Raised expectations no problem for Lions
The Lions somehow packed 67,861 fans into 65,000-seat Ford Field on Monday night, the biggest crowd in that stadium's 10-year history. And that crowd came expecting a victory.
Detroit delivered, stuffing Chicago for a 24-13 win, perhaps the most definitive sign yet that this team is finally, mercifully for real. It's easy to sneak up on people and spring an upset or two, as the Lions did during a four-game win streak to end the 2010 season. It's another battle entirely to win when everyone thinks you're going to.
That might not sound like the biggest challenge in the world -- meeting expectations. But when those expectations rise as sharply as they have in the Motor City, the pressure can become too much.
Let's not forget that it's been only three season since the Lions finished 0-16. They were just 2-14 in 2009 and started 2-10 last year before running off four straight wins.
So, it is incredible to think that, five games into this season, Detroit suddenly has the look of a team that could contend for the entirety of this season.
But you need look no further than the standings to see why the Lions' fan base is juiced up. Two NFL teams remain undefeated: Detroit and Green Bay. The Packers are the defending Super Bowl champions and feature a roster loaded up and down with talent, so much so that talk has already begun of a possible 16-0 regular season.
As for the Lions?
We still may be too close to the initial stages of this turnaround to say for sure. Detroit's no doubt looked the part of a contender to this point.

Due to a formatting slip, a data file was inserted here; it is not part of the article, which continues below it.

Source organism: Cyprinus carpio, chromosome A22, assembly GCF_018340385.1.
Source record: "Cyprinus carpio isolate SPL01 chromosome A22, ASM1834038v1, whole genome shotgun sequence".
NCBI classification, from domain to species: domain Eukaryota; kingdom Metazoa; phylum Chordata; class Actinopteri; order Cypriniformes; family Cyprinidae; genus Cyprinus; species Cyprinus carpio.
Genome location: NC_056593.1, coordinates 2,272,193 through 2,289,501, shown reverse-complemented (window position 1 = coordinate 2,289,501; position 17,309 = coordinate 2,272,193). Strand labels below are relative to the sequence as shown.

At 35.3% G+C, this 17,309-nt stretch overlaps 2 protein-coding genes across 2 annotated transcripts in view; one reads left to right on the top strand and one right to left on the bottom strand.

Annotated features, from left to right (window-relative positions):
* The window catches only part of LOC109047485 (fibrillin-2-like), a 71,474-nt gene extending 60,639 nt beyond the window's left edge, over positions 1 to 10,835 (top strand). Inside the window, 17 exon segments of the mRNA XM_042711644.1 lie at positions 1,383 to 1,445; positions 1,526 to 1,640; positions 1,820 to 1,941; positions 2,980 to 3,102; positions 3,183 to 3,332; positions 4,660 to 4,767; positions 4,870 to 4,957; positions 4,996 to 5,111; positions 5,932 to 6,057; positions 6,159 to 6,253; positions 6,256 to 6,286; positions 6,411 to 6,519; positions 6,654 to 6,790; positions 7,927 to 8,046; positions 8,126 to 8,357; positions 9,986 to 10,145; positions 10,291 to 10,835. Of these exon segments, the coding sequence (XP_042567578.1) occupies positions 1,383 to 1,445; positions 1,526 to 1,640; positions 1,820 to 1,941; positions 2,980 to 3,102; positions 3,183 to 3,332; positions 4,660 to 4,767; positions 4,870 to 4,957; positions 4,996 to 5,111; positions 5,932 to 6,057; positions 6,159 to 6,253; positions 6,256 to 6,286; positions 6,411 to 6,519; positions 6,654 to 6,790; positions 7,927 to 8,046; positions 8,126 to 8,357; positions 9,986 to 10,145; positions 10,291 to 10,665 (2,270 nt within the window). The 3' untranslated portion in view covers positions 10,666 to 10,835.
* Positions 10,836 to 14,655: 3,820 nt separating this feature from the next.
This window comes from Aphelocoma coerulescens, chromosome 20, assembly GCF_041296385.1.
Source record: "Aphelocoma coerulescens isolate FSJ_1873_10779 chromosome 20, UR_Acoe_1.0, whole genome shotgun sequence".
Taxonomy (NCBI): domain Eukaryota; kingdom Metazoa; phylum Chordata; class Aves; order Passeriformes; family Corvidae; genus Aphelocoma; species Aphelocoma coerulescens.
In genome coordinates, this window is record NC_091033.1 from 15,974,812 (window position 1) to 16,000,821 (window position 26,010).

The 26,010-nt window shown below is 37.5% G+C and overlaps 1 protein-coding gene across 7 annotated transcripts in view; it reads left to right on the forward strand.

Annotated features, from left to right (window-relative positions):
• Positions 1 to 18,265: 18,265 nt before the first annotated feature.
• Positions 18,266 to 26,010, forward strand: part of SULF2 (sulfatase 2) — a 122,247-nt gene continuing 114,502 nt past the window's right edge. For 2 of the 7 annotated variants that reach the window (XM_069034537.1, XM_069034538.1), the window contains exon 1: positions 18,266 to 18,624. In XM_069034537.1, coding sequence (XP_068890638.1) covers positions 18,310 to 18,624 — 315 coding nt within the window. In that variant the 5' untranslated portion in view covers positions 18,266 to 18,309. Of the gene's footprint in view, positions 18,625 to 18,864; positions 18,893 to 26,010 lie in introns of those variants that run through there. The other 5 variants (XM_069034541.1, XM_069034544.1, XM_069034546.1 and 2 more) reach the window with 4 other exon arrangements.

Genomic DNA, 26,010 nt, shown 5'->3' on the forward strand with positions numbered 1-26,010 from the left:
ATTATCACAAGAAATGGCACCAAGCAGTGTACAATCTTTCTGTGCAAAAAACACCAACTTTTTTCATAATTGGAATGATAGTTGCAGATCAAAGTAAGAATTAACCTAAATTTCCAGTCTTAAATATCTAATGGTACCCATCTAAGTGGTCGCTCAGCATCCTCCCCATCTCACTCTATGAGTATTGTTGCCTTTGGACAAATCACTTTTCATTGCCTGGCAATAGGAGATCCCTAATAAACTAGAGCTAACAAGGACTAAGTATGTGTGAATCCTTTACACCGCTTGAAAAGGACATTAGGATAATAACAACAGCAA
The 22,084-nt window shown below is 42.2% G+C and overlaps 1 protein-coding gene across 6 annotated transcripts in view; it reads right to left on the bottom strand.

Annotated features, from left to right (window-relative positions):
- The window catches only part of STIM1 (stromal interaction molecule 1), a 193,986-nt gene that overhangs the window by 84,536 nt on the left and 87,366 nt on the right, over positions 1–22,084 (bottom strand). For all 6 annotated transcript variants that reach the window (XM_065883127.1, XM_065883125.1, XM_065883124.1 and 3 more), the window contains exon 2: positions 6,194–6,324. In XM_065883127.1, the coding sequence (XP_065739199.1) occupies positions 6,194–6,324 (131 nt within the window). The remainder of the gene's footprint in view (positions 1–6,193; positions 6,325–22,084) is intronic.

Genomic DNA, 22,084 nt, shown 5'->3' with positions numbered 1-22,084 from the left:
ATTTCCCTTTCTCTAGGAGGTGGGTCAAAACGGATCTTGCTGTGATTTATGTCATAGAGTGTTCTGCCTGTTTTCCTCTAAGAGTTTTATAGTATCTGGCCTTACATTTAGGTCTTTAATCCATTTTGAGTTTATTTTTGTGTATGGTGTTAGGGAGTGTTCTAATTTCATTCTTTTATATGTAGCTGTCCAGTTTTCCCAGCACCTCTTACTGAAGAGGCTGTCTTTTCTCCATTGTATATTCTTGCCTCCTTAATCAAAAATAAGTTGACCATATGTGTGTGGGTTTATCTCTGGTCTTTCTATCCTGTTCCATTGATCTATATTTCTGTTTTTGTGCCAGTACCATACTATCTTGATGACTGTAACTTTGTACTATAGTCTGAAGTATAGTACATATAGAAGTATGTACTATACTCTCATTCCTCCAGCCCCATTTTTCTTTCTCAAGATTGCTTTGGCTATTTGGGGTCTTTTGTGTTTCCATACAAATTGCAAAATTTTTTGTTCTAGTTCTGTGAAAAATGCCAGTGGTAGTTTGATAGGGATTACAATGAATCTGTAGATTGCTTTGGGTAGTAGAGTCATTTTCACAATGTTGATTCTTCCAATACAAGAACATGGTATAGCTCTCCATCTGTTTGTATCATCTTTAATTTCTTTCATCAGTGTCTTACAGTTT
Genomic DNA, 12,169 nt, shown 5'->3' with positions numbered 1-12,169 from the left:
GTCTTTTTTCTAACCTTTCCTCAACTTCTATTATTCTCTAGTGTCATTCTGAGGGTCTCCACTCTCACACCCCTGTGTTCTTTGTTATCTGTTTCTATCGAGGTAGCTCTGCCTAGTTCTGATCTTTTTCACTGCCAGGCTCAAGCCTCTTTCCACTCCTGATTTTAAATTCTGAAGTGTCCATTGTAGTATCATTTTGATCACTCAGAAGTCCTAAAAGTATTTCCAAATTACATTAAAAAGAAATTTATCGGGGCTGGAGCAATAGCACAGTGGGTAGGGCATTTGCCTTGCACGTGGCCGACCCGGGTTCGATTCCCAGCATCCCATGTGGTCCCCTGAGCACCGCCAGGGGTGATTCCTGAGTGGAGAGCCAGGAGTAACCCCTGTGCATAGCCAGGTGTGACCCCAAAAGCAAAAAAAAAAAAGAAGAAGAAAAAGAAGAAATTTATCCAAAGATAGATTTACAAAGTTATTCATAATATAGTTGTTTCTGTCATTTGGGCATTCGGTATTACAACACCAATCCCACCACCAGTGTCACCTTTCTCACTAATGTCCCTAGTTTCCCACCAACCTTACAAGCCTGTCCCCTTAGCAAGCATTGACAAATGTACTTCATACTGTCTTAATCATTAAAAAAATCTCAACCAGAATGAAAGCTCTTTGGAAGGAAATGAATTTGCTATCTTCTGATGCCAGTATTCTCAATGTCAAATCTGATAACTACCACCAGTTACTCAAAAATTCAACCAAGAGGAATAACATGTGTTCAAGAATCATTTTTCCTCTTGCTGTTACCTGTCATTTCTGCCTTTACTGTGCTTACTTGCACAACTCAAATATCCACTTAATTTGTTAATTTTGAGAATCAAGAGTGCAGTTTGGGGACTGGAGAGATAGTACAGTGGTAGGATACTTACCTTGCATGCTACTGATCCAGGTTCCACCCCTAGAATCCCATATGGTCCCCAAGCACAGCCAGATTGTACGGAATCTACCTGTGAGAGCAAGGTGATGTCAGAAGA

On Monday night, the Lions committed 12 penalties in an often-ugly display of football. They scored just seven points in the first half and struggled to deal with the emotions of the franchise's first Monday night home game in a decade.
Yet, it never for a minute felt like Chicago was going to win this one. Detroit's defense allowed just three points in the second half, while Matthew Stafford, with a large assist from running back Jahvid Best, rallied the offense for 17 points in the final two quarters.
Jay Cutler will see the Lions' pass rush in his nightmares. All things considered, Chicago's QB probably turned in one of his better efforts in some time -- he finished 28 for 38, despite being sacked three times and hurried on what felt like every single passing play.
The Lions offense, meanwhile, used a pair of Stafford TD tosses -- including his ninth this season to superstar Calvin Johnson -- and an 88-yard Best scoring run to fuel the party atmosphere.
Anyone waiting for Detroit to flinch might be sitting around for a bit. The Lions host San Francisco and Atlanta over the next two weeks, then travel to Denver before a Week 9 bye. Even though there isn't a gimme in there, 8-0 isn't out of the question.
Nothing feels out of the question anymore in Detroit, for that matter.
Not with a defensive line so deep head coach Jim Schwartz should make the players on it take a number waiting to get in the game. Not with Stafford and Johnson dominating opposing defenses. Not with a team and a fan base that, after so many years of being a league laughingstock, has every reason to believe in what's happening on the field.
With each win, the buzz grows a little more. If there was ever a chance for the Lions to crash back to earth, it was Monday, in the national spotlight against a Bears team that had dominated them recently. Instead, Detroit overcame mental mistakes and a sluggish start to claim another victory.
The pressure of raised expectations can crack even the best of teams -- just ask Philadelphia or Dallas or the Jets. So far, though, the Lions have not even so much as flinched.